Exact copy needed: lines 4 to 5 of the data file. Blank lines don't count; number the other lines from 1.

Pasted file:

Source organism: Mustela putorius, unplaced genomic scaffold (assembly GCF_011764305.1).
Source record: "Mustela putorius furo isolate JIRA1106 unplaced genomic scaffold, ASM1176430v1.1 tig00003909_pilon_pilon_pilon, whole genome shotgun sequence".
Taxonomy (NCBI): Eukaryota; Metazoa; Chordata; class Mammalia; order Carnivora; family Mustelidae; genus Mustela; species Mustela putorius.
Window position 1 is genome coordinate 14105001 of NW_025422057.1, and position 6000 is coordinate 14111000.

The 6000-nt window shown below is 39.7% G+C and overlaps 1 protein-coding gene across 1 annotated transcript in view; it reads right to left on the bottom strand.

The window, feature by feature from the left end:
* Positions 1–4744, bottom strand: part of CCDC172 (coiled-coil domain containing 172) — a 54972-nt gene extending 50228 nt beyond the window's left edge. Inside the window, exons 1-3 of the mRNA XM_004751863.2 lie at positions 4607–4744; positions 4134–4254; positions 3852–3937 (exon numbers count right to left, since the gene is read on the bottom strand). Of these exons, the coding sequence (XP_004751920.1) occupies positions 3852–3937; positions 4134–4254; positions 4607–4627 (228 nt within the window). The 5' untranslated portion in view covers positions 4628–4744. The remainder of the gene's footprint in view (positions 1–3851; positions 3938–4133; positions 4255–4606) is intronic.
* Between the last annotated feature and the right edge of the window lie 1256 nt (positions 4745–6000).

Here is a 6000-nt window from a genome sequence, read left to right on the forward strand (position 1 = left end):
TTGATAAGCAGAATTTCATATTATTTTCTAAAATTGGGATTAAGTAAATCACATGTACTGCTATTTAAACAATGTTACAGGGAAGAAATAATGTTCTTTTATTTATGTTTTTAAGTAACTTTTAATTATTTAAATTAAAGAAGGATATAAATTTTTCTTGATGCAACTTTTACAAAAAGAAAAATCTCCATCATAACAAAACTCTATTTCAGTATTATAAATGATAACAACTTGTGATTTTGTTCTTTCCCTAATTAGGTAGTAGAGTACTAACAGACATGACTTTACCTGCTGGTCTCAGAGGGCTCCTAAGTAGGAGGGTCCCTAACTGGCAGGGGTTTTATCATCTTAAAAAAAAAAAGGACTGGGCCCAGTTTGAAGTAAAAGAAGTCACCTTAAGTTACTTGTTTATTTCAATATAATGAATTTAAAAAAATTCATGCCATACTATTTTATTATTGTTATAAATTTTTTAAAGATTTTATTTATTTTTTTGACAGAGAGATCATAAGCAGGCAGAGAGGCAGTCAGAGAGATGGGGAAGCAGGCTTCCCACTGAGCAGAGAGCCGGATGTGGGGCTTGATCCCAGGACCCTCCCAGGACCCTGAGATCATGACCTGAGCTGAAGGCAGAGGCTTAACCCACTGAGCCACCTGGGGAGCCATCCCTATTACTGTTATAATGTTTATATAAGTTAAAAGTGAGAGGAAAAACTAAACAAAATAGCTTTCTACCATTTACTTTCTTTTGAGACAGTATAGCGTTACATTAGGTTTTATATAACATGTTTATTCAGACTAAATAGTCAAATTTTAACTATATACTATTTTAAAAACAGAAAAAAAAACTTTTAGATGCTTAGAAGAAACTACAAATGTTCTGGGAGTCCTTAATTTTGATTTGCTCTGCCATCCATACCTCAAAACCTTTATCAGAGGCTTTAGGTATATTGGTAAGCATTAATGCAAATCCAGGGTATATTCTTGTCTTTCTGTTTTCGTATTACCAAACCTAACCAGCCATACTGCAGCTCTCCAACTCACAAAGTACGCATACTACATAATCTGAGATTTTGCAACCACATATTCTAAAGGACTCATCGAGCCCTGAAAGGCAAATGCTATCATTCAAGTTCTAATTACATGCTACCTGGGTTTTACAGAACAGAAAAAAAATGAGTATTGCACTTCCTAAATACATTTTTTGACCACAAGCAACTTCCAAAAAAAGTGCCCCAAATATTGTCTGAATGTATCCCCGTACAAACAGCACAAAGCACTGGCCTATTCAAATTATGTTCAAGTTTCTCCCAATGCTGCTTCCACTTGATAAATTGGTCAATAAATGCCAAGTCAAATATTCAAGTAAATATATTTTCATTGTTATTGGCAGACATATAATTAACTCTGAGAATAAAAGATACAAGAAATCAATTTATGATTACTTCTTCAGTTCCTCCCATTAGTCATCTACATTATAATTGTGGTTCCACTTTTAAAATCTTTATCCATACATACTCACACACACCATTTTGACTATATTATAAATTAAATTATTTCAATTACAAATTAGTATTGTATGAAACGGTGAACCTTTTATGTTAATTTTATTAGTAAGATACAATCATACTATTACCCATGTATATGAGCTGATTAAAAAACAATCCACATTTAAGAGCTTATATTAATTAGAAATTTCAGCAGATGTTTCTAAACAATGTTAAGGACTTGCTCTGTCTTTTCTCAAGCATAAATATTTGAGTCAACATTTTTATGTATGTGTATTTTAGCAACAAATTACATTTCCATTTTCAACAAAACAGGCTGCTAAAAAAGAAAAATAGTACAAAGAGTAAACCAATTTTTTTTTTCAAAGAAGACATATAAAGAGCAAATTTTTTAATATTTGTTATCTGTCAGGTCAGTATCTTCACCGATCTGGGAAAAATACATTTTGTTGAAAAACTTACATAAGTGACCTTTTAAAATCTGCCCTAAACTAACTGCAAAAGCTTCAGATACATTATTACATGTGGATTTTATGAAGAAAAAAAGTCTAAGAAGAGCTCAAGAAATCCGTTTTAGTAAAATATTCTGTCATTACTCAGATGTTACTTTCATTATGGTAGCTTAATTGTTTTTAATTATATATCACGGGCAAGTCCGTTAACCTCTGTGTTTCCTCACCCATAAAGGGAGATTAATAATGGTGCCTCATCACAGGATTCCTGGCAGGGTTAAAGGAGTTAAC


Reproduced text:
Window position 1 is genome coordinate 14105001 of NW_025422057.1, and position 6000 is coordinate 14111000.

The 6000-nt window shown below is 39.7% G+C and overlaps 1 protein-coding gene across 1 annotated transcript in view; it reads right to left on the bottom strand.